FDA panel recommends Pfizer boosters for those over 65 years of age or at high risk for severe Covid

FDA panel recommends Pfizer boosters for those over 65 years of age or at high risk for severe Covid


A key advisory body to the Food and Drug Administration overwhelmingly opposed the recommendation of Pfizer booster vaccinations for most recipients of the company’s coronavirus vaccine, and instead only endorsed it for those 65 or older or at high risk for severe Covid-19 19 have.

The vote – the first on boosters in the United States – was a blow to the Biden government’s strategy of providing additional vaccinations to most fully vaccinated adults in the United States eight months after receiving a second dose. The broader rollout should begin next week.

Committee members seemed to reject the argument that the general population needed booster vaccinations, saying the data from Pfizer and elsewhere still seemed to show two vaccinations that protected against serious illness or hospitalization and did not prove a third vaccination was preventing the spread contain the infection. Some also criticized the lack of data that an additional injection is safe for younger people.

“It is unclear that everyone needs topping except for a subset of the population who would clearly be at high risk for serious illness,” said Drs. Michael G. Kurilla, a committee member and officer for the National Institutes of Health.

But the panel’s final recommendation left some space for the White House to argue that the core of its booster strategy remains intact. Depending on how “high risk” is defined, It is conceivable that tens of millions of Americans could be eligible for additional vaccinations from the Pfizer vaccine.

The panel of largely external experts voted 16-2 against a Pfizer booster for people aged 16 and over after a tense, day-long public discussion in which the divisions within the agency and administration were publicly displayed. Officials from the Centers for Disease Control and Prevention and the National Institutes of Health, along with infectious disease experts and doctors, voted against additional shots for such a broad population.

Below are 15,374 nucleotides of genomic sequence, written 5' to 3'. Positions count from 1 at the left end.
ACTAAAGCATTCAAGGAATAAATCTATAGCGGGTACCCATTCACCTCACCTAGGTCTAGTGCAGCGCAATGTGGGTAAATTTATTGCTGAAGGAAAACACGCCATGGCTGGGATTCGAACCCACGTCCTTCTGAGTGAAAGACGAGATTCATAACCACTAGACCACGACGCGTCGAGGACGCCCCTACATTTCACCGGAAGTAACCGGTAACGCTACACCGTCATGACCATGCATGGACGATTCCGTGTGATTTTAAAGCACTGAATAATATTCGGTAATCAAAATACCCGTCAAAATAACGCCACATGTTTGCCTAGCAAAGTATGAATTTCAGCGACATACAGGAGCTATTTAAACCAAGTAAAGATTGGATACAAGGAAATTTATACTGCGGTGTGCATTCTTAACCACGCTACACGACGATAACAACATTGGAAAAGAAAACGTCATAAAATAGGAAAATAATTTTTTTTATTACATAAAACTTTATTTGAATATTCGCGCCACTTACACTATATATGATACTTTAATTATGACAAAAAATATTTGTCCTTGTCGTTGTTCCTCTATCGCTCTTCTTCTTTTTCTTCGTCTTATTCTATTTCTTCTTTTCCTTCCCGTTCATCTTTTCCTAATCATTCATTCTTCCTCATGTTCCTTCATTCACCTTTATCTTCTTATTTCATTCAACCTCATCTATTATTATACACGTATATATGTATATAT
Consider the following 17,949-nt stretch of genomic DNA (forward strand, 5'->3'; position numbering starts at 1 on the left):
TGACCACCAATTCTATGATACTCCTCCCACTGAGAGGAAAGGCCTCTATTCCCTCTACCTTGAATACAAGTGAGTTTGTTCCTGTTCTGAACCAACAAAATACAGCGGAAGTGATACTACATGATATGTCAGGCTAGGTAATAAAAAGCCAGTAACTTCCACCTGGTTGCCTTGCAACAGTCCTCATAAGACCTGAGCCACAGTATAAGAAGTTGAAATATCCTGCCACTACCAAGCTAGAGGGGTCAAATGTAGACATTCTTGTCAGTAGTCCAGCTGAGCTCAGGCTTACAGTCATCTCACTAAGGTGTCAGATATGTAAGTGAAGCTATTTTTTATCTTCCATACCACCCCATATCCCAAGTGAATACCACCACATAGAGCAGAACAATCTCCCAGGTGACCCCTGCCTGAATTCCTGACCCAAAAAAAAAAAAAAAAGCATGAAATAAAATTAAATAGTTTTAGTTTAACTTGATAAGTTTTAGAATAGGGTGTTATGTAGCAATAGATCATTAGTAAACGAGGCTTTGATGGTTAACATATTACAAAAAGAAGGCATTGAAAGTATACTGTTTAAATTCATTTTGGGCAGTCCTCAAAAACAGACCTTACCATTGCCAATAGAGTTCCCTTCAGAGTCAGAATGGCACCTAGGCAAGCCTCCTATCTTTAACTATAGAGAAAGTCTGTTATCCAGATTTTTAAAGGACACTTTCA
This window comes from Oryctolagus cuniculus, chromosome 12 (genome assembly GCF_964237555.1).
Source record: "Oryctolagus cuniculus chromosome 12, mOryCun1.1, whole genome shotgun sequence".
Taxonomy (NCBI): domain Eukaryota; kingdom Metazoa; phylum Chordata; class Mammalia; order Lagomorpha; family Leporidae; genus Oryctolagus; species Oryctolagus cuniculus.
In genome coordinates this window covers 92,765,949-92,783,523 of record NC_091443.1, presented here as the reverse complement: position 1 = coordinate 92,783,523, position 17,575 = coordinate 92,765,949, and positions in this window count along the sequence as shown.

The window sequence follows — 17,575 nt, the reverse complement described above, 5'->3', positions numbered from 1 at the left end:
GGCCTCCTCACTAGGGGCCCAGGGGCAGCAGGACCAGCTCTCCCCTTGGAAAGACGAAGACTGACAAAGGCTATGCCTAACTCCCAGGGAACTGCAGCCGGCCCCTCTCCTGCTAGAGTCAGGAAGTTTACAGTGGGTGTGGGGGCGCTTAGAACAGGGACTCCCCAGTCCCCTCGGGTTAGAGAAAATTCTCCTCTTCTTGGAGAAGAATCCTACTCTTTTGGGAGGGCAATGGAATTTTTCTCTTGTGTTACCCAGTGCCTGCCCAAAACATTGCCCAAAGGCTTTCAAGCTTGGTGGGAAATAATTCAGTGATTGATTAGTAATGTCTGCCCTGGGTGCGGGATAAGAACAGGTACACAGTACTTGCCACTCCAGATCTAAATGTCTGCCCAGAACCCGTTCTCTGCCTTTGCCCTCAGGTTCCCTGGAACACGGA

Dr. Paul Offit, a committee member and director of the Vaccine Education Center at Children’s Hospital of Philadelphia, asked if additional shots would go much further in changing the arc of the pandemic. “We all agree that we have to vaccinate the unvaccinated if we really want to influence this pandemic,” he said.

However, the panel unanimously passed a fallback position to limit additional admissions to the elderly and others at high risk of severe Covid disease. Then, following an informal survey conducted by a senior FDA official, committee members determined that health care workers, emergency responders, and others whose jobs put them at particular risk should also be eligible for the booster. The official – Dr. Peter Marks, who oversees the FDA’s vaccines division – said the at-risk group would also include teachers.

Biden staff noted that under the White House plan to offer booster syringes eight months after the second injection, the same group would come first as they were vaccinated earliest.

The FDA has the final say in approving vaccines, and while it is not required to follow the committee’s recommendations, it usually does. The agency is expected to make a decision early next week.

A CDC advisory committee is due to meet on Wednesday and Thursday to discuss booster injections before this vaccine policy-making agency makes recommendations on who should get them.

Critics of the government’s booster strategy as too far-reaching or premature said the advisory committee acted as a necessary check on Friday.

The meeting “put the FDA back in the driver’s seat,” said Dr. Luciana Borio, a former acting chief scientist at the agency. The panel of experts, she said, “should retain its scientific independence. She understands that the data presented has significant limitations and that the FDA must carefully review the data before making a decision. “

Apoorva Mandavilli and Sheryl Gay Stolberg contributed the reporting.



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Rachel Meadows

Rachel Meadows

Trending topics news writer who enjoys cooking, walking her dog and travel.

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